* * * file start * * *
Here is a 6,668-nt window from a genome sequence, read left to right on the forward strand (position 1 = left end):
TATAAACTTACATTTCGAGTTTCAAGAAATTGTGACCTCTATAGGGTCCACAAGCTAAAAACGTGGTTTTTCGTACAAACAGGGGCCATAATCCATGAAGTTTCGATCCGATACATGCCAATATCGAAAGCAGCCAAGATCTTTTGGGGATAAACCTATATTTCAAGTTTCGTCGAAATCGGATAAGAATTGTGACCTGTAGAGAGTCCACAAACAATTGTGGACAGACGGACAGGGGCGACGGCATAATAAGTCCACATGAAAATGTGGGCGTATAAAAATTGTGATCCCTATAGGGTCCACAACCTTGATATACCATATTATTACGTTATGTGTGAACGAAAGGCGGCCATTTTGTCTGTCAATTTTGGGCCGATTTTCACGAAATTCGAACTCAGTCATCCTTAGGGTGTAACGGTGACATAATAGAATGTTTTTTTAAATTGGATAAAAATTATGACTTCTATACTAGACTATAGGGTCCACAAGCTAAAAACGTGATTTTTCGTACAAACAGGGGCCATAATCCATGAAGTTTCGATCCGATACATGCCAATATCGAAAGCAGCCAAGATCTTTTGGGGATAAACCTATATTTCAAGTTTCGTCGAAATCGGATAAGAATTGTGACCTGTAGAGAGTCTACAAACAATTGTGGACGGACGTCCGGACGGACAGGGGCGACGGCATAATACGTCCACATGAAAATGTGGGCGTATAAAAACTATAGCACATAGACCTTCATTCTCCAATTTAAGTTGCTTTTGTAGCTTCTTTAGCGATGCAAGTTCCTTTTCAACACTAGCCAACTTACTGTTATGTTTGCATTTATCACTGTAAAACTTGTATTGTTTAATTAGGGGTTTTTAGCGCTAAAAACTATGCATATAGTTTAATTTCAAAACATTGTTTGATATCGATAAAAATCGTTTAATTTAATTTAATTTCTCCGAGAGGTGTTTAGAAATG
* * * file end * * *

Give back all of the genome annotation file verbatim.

Here is a 6,668-nt window from a genome sequence, read left to right on the forward strand (position 1 = left end):
TATAAACTTACATTTCGAGTTTCAAGAAATTGTGACCTCTATAGGGTCCACAAGCTAAAAACGTGGTTTTTCGTACAAACAGGGGCCATAATCCATGAAGTTTCGATCCGATACATGCCAATATCGAAAGCAGCCAAGATCTTTTGGGGATAAACCTATATTTCAAGTTTCGTCGAAATCGGATAAGAATTGTGACCTGTAGAGAGTCCACAAACAATTGTGGACAGACGGACAGGGGCGACGGCATAATAAGTCCACATGAAAATGTGGGCGTATAAAAATTGTGATCCCTATAGGGTCCACAACCTTGATATACCATATTATTACGTTATGTGTGAACGAAAGGCGGCCATTTTGTCTGTCAATTTTGGGCCGATTTTCACGAAATTCGAACTCAGTCATCCTTAGGGTGTAACGGTGACATAATAGAATGTTTTTTTAAATTGGATAAAAATTATGACTTCTATACTAGACTATAGGGTCCACAAGCTAAAAACGTGATTTTTCGTACAAACAGGGGCCATAATCCATGAAGTTTCGATCCGATACATGCCAATATCGAAAGCAGCCAAGATCTTTTGGGGATAAACCTATATTTCAAGTTTCGTCGAAATCGGATAAGAATTGTGACCTGTAGAGAGTCTACAAACAATTGTGGACGGACGTCCGGACGGACAGGGGCGACGGCATAATACGTCCACATGAAAATGTGGGCGTATAAAAACTATAGCACATAGACCTTCATTCTCCAATTTAAGTTGCTTTTGTAGCTTCTTTAGCGATGCAAGTTCCTTTTCAACACTAGCCAACTTACTGTTATGTTTGCATTTATCACTGTAAAACTTGTATTGTTTAATTAGGGGTTTTTAGCGCTAAAAACTATGCATATAGTTTAATTTCAAAACATTGTTTGATATCGATAAAAATCGTTTAATTTAATTTAATTTCTCCGAGAGGTGTTTAGAAATG